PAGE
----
The University respects the right of individuals to decide for themselves whether to make a report to the police or not. In particular, UNSW acknowledges and supports the NSW Health Policy Directive: Sexual Assault Services Policy and Procedure Manual (Adult) and Rights of the Client 'to make choices about proceeding with legal action' (2005, Page 16)
However, it is important to point out that under New South Wales law, if you have useful information about a serious criminal offence and you, without a reasonable excuse, don’t tell the Police, you may be committing an offence. There may be a good reason why you do not want to make a report to the Police and where possible, this decision will be respected by UNSW.
If you find yourself in this dilemma, UNSW encourages you to seek legal advice - for example, UNSW students can have a confidential conversation with the legal officer at Arc. Students and staff can seek advice from Kingsford Legal Centre or any other community legal centre or private legal practice. (Please note that a private legal practice would ordinarily charge you fees for advice).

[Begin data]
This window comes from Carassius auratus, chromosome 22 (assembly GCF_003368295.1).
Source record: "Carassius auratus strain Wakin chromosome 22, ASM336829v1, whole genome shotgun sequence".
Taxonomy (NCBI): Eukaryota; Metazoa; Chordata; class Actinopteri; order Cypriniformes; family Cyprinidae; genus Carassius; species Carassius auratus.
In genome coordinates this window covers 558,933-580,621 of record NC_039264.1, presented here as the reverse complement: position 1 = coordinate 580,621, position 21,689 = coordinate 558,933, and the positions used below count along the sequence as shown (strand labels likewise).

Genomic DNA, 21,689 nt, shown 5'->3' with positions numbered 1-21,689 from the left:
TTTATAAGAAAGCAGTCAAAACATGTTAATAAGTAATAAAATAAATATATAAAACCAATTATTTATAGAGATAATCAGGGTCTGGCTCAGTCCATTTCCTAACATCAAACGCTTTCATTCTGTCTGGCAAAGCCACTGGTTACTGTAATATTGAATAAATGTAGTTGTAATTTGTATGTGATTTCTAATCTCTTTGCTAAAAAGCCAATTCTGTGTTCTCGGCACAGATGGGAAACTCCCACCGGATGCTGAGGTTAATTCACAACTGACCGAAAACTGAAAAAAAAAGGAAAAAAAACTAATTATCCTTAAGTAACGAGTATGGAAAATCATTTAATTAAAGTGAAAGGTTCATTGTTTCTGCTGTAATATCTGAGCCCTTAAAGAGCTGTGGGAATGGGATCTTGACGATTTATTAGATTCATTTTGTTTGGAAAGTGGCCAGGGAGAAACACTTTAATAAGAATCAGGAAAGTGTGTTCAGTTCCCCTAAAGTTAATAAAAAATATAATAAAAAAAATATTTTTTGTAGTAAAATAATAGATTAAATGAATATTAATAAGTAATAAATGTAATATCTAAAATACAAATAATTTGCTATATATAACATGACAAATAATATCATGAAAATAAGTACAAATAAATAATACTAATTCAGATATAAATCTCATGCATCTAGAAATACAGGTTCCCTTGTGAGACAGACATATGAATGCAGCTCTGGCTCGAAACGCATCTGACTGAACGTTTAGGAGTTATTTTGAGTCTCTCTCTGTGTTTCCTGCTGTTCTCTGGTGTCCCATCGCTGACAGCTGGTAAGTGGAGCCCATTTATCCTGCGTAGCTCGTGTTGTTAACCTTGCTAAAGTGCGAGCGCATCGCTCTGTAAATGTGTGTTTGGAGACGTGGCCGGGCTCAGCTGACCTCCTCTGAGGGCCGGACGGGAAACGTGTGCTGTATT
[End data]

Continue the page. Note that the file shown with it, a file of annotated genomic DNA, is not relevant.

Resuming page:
Yes. But instead of going through the portal again all you need to do is send an email with the updated information to: email@example.com
Make sure you include in the email the submission ID you received when you submitted your original report to the portal.
No. However if you are making a report on behalf of a student, privacy laws provide that you must have their consent to make the report.
Deliberately making a false report is a very serious matter. It is important to recognise the immense harm which a false report might cause, to the person wrongly accused of gendered violence, and to that person’s family, friends and community. Deliberately making a false report is also potentially damaging to those who have in fact experienced gendered violence, and who may fear that they will not be believed because of the occurrence of false reports.
If the person found to have deliberately made a false report is a UNSW staff member or student, this would amount to a breach of the Staff or Student Code of Conduct, and may result in a disciplinary outcome.
If you are not the person making a false report, but you are aware that someone has deliberately made a false report, you should email firstname.lastname@example.org as soon as possible. The UNSW response team will be able to contact the appropriate UNSW staff and take the matter further.
Find out more about the investigative process and support available to you.